Transmediale Festival's 2015 Exhibitions Bring Artist Labor and Bodies into Focus   Pick-button-f22fa879042524f5c7b8d2278b2983b8
at Haus der Kulturen der Welt January 28th, 2015 - February 1st, 2015
Posted 2/2/15
“There is a lot of freedom to being a freelancer,” once said journalist Don Gibb. “You get to work any 13 hours of the day you like.” The same can be said for any self-employed entrepreneur—including artists. Much is to be learned from this year’s “Capture All" edition of Transmediale, the annual digital art festival famous for its screenings, performances, exhibitions, and conference that hash out media art every year in Berlin. This year the festival's main exhibitions, held over the past... [more]
The French Fluxus artist Robert Filliou was the first to proclaim “Art’s Birthday” as a public holiday on January 17. Coincidentally, Art shares the same birthday as Filliou, who came up with the idea in 1963. The myth is that 1,000,000 years ago, someone threw a dry sponge into a bucket of water and voilà: Art was born. It was first publicly celebrated in Aachen, Germany, and Paris simultaneously in 1973, and the phenomenon has grown every year with celebrations now taking place across the US... [more]
As beloved Gonzo journalist Hunter S. Thompson once said: “When the going gets weird, the weird turn pro.” Despite 2014's many challenges, many in the art world and beyond carried on putting their best foot forward: when the going gets tough, the resilient pull through. While Kembra Pfahler performed with a cross in her ying-yang in Miami, ceramics and glass art saw some of the best new artists of the year. Airport art stays strong for those of us in WiFi-less layovers, and Russia sees new... [more]
Joanne Greenbaum is not one of those theoretical types—she is frank, funny, and bleeds New York in everything she does. Over the past couple decades this abstract painter has established herself for covering canvases in bright line work with magic marker, acrylic and oil. Her trademark has been treating the white canvas as map, filled with patterns that resemble city grids. It’s as if  by Piet Mondrian were painted freehand and with more layered graphic compositions, cramming in a ton of... [more]
Frank Bowling is a Guyana-born, London-based abstract painter who was one of the first black artists to have a solo show in America. Even still, he’s kind of an overlooked art star. His colleagues at the Royal Academy of Art include David Hockney, and Lucian Freud was his mentor. Bowling, who is known for dreamy abstract expressionist paintings, was championed by Clement Greenberg alongside artists like Jackson Pollock, Willem de Kooning, and Barnett Newmann. Bowling has a slice of art history... [more]
 When South Korea won the Golden Lion at the 2014 Venice Biennale of Architecture, architect Minsuk Cho said the award could help “trigger the reality of a unified Korea.” While North Korea is making art at the Mansudae Art Studio, South Korea is building the next generation of art stars—in New York. With Korean art increasingly in the spotlight, “The Lineage of Vision: Progress through Persistence,” which opened Wednesday at the Korean Cultural Service of New York, shows the top 15 Korean... [more]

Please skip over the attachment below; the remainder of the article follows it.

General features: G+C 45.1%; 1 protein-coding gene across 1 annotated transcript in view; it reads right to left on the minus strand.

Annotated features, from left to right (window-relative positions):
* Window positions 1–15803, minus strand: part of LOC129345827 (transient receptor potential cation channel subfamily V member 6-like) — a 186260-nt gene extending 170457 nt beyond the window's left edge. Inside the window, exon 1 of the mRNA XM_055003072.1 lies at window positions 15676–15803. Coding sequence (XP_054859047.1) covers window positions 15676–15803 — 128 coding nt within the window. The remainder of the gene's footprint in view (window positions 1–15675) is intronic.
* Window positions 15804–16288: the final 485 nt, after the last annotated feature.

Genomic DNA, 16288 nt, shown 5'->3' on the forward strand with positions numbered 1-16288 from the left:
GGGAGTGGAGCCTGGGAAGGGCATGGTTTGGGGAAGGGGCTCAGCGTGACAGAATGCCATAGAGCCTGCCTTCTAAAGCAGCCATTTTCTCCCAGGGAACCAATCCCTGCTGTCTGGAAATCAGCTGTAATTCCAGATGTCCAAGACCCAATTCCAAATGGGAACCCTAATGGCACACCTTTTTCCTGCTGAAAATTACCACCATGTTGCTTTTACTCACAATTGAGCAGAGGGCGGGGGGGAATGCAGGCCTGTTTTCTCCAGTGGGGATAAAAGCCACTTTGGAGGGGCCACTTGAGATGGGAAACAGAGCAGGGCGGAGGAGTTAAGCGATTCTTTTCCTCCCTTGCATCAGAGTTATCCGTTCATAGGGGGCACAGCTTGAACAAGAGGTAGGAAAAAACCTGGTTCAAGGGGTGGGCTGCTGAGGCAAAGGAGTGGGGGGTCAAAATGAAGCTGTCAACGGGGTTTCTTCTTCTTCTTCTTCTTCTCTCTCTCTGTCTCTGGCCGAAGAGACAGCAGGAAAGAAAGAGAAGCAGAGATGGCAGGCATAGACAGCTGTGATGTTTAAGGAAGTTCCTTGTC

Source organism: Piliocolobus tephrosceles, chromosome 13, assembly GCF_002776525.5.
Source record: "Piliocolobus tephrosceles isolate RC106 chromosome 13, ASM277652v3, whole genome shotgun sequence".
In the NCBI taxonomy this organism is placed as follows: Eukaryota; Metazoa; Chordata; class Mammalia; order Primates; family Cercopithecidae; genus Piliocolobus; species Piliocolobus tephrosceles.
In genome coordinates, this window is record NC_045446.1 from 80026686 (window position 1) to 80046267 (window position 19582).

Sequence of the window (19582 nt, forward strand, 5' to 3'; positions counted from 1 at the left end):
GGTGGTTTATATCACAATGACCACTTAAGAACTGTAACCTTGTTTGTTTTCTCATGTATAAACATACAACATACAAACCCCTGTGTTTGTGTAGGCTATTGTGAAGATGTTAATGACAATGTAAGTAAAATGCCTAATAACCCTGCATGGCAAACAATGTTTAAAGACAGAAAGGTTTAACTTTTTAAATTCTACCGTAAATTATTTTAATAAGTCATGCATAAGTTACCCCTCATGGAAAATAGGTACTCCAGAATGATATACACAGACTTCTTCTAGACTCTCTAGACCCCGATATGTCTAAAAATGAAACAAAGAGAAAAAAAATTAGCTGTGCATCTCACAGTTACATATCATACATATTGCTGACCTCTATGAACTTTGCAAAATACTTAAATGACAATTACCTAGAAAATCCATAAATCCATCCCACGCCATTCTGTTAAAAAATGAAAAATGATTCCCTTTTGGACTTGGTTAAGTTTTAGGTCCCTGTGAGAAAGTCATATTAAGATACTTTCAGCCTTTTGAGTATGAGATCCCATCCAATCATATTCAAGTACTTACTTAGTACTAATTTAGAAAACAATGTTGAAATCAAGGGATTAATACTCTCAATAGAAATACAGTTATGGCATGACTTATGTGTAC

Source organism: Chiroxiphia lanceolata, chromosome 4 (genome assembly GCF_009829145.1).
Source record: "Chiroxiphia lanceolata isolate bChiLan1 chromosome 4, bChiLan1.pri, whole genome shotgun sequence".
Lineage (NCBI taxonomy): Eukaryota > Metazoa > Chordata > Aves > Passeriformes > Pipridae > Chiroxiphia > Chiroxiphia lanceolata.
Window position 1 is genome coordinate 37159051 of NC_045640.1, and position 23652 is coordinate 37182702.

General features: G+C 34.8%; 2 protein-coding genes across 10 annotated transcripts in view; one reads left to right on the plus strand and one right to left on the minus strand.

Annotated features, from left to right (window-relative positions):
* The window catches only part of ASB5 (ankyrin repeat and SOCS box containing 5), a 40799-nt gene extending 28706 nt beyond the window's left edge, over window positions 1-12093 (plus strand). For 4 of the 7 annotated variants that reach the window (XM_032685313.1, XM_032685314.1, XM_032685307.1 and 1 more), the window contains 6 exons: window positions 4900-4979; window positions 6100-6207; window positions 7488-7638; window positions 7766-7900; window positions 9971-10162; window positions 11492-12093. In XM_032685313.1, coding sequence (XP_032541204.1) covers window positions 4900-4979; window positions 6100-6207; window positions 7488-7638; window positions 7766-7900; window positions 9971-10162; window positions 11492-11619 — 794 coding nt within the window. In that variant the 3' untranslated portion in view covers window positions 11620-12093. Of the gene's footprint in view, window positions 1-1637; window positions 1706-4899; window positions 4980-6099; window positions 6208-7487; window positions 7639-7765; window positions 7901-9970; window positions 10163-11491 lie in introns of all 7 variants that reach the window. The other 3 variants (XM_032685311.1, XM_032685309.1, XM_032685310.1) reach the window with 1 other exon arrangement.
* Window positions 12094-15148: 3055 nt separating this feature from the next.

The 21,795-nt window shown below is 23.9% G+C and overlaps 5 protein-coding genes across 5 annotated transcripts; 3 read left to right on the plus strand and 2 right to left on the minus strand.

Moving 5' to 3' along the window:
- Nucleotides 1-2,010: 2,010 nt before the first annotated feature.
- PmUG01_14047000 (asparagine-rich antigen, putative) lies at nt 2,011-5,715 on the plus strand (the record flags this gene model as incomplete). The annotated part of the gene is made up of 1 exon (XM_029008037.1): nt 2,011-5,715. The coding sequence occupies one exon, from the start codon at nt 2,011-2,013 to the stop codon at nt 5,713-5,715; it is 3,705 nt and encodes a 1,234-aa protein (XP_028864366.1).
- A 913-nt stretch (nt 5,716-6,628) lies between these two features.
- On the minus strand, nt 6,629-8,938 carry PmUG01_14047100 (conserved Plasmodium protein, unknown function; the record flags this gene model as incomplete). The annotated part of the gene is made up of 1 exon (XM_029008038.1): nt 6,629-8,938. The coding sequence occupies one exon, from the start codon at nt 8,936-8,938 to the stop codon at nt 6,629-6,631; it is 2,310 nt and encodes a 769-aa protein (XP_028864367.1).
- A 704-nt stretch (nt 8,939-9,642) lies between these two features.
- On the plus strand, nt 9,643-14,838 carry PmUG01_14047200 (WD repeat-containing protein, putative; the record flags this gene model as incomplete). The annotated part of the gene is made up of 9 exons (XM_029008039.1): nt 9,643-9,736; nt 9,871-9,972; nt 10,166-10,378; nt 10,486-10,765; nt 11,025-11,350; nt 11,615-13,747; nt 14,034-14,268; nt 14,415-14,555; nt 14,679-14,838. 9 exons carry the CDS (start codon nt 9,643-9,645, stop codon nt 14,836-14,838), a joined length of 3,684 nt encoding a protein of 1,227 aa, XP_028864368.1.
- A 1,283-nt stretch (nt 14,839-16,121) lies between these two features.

Taking a Museum of African Art to the Bank   Pick-button-f22fa879042524f5c7b8d2278b2983b8
Meschac Gaba at KunstHall - Deutsche Bank September 20th, 2014 - November 16th, 2014
Posted 10/30/14
When the world thinks of Africa at the moment, the conversation seems to stop on the deadly West African virus, Ebola. For a less alarmist and fear-stoked impression of a massive continent, Meschac Gaba’s (1997-2002), on view at Berlin’s Deutsche Bank Kunsthalle until November 16, is currently offering insights through the eyes of one money-minded artist from Benin. Funny coincidence this show is hosted by a Deutsche Bank-sponsored gallery, as Germany has been slipping lately in business... [more]
 Rashaad Newsome’s heart pulses to the beat of hip hop. But how can one replace chamber music with old school black vernacular? New York-based Newsome, who is originally from New Orleans, travels the world finding the attitude-drenched insider lingo of each city, weaving it into his compositions for an unforgettable performance piece called Shade Compositions. Newsome came into the spotlight in 2010 in collaboration with Alexander Wang at MoMA PS1 and is known for using the language of power... [more]
For an industry whose only products have no objective use, function or value, the art-world takes itself pretty seriously. Thankfully Nadja Sayej, the creator and headliner of ArtStars* is here to sniff out bullshit, puncture pretension, deflate egos and delight lovers of lively criticism. ArtStars* is a vlog in the tradition of lost Gonzo-journalist public-access treasures such as Paul H-O and Walter Robinson in the Manhattan-based 1990s "GalleryBeat" public-access show.  Sayej pops up at... [more]